CGIAR has embraced a new approach that brings together its strengths around the world and spurs new thinking about agricultural research for development, including innovative ways to pursue scientific work and the funding it requires. CGIAR is bringing donors together for better results and enabling scientists to focus more on the research through which they develop and deliver big ideas for big impact. As a result, CGIAR is more efficient and effective, and better positioned than ever before to meet the development challenges of the 21st century.

We are no longer the ‘Consultative Group on International Agricultural Research’. In 2008 we underwent a major transformation, to reflect this and yet retain our roots we are now known simply as CGIAR.

CGIAR Resources

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Library Resource
Documents de politique et mémoires
décembre, 2018
Laos, Bangladesh, Viet Nam, Chine, Myanmar, Cambodge, Inde, Thaïlande

The residents of the Ganges and Mekong River deltas face serious challenges from rising sea levels, saltwater intrusion, pollution from upstream sources, growing populations, and infrastructure that no longer works as planned. In both deltas, scientists working for nearly two decades with communities, local governments and nongovernmental organizations (NGOs) have demonstrated the potential to overcome these challenges and substantially improve people’s livelihoods.

Library Resource
Articles et Livres
décembre, 2018
Mali, Afrique, Afrique occidentale

Soil and water conservation (SWC) practices like that of erosion control and soil fertility measures were commonly practiced in the semiarid region of southern Mali since the 1980s. The SWC practices were mainly meant to increase water availability in the subsurface, reduce farm water runoff and gully formation and improve nutrient content of the soil, thereby increasing crop yield. Despite such efforts to promote at scale SWC practices, the landscape of southern Mali is still affected by high rates of runoff and soil erosion and low crop yield in farmers’ fields.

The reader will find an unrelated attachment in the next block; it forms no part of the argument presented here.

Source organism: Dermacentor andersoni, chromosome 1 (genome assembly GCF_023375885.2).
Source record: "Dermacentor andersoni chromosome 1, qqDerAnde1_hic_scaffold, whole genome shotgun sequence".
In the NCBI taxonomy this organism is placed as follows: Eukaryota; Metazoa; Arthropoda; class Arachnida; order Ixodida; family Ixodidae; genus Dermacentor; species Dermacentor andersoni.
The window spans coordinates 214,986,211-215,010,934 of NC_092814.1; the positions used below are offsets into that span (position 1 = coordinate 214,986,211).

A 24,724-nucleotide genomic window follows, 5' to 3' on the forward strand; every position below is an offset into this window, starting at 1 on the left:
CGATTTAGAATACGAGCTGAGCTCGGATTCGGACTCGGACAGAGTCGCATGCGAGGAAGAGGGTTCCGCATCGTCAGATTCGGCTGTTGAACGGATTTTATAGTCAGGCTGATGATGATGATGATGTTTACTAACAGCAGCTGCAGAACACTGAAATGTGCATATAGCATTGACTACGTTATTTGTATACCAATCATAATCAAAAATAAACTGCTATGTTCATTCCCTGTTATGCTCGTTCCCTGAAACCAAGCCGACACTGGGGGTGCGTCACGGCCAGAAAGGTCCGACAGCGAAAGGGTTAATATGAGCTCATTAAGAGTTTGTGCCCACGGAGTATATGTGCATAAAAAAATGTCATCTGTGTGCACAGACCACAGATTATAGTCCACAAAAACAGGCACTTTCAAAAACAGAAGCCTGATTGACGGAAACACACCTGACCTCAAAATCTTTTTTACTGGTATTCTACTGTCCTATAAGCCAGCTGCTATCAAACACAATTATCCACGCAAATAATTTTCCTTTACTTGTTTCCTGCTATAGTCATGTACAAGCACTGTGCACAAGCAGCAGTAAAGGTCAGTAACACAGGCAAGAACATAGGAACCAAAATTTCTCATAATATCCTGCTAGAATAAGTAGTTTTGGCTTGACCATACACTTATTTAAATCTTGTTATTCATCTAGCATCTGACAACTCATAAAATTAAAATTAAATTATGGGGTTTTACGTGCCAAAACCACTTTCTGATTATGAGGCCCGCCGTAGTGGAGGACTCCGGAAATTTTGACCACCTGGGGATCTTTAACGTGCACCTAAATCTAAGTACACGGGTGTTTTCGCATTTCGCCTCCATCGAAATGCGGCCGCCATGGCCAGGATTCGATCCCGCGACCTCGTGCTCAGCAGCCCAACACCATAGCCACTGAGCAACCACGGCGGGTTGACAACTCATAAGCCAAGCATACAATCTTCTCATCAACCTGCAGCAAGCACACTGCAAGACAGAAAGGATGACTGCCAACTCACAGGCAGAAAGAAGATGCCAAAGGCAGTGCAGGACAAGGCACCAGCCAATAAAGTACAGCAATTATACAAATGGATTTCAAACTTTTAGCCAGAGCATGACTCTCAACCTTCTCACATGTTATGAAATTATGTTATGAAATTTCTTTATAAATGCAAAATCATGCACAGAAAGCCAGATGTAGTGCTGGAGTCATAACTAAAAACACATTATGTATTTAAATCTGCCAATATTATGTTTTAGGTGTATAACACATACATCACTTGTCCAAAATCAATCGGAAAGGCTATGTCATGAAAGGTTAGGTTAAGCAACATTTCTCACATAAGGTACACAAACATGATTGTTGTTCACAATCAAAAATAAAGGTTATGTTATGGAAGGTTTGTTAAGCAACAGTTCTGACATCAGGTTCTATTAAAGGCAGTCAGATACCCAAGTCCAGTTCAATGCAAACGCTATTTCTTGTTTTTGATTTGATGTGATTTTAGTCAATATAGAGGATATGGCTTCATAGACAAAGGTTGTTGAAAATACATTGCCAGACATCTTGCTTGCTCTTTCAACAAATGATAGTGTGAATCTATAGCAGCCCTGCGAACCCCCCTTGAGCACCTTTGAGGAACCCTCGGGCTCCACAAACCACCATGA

Library Resource
Documents de politique et mémoires
décembre, 2018

Women play an increasingly greater role in agriculture. Ensuring that they have opportunities—equal to those of men—to participate in transforming agriculture is a prerequisite for sustainable intensification. Increased gender equity in agriculture is both a practical and a social justice issue: practical because women are responsible for much of the production by smallholders; and social justice because in many cases they currently do not have rights over land and water resources, nor full access to markets, and often they do not even control the crops they produce.

Library Resource
Articles et Livres
décembre, 2018
Afrique, Afrique orientale

Conversion of natural forest to other land uses could lead to significant changes in catchment hydrology, but the nature of these changes has been insufficiently investigated in tropical montane catchments, especially in Africa. To address this knowledge gap, we identified stream water sources and flow paths in three tropical montane sub-catchments (27–36 km2) with different land use (natural forest, smallholder agriculture and commercial tea plantations) within a 1 021 km2 catchment in the Mau Forest Complex, Kenya.

Library Resource
Rapports et recherches
décembre, 2018
Afrique sub-saharienne

Building on existing literature and the analysis of a portfolio of development projects (past and under implementation), this paper reviews the evolution of water user associations (WUAs) in sub-Saharan Africa (SSA), reflecting on the conceptualization of how they operate, and the promised outcomes related to irrigation development, and the efficient and effective delivery of irrigation services.